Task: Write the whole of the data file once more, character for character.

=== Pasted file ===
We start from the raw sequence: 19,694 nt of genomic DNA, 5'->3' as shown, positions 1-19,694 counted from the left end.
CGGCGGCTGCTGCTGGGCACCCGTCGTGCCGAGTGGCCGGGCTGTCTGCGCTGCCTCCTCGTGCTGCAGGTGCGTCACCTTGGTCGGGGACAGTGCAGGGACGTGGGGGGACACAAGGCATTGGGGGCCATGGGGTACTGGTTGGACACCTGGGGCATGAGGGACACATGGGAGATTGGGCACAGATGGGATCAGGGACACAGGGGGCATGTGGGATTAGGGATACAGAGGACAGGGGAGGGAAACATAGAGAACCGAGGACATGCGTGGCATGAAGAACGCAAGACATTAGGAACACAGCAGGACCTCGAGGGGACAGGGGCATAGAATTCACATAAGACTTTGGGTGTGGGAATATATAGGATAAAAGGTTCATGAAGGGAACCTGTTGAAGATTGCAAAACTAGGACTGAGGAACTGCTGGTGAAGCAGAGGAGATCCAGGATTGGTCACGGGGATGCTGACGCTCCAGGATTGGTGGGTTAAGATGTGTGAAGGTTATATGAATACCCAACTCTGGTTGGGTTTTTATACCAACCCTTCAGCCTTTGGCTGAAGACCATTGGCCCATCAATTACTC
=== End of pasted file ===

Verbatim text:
We start from the raw sequence: 19,694 nt of genomic DNA, 5'->3' as shown, positions 1-19,694 counted from the left end.
CGGCGGCTGCTGCTGGGCACCCGTCGTGCCGAGTGGCCGGGCTGTCTGCGCTGCCTCCTCGTGCTGCAGGTGCGTCACCTTGGTCGGGGACAGTGCAGGGACGTGGGGGGACACAAGGCATTGGGGGCCATGGGGTACTGGTTGGACACCTGGGGCATGAGGGACACATGGGAGATTGGGCACAGATGGGATCAGGGACACAGGGGGCATGTGGGATTAGGGATACAGAGGACAGGGGAGGGAAACATAGAGAACCGAGGACATGCGTGGCATGAAGAACGCAAGACATTAGGAACACAGCAGGACCTCGAGGGGACAGGGGCATAGAATTCACATAAGACTTTGGGTGTGGGAATATATAGGATAAAAGGTTCATGAAGGGAACCTGTTGAAGATTGCAAAACTAGGACTGAGGAACTGCTGGTGAAGCAGAGGAGATCCAGGATTGGTCACGGGGATGCTGACGCTCCAGGATTGGTGGGTTAAGATGTGTGAAGGTTATATGAATACCCAACTCTGGTTGGGTTTTTATACCAACCCTTCAGCCTTTGGCTGAAGACCATTGGCCCATCAATTACTC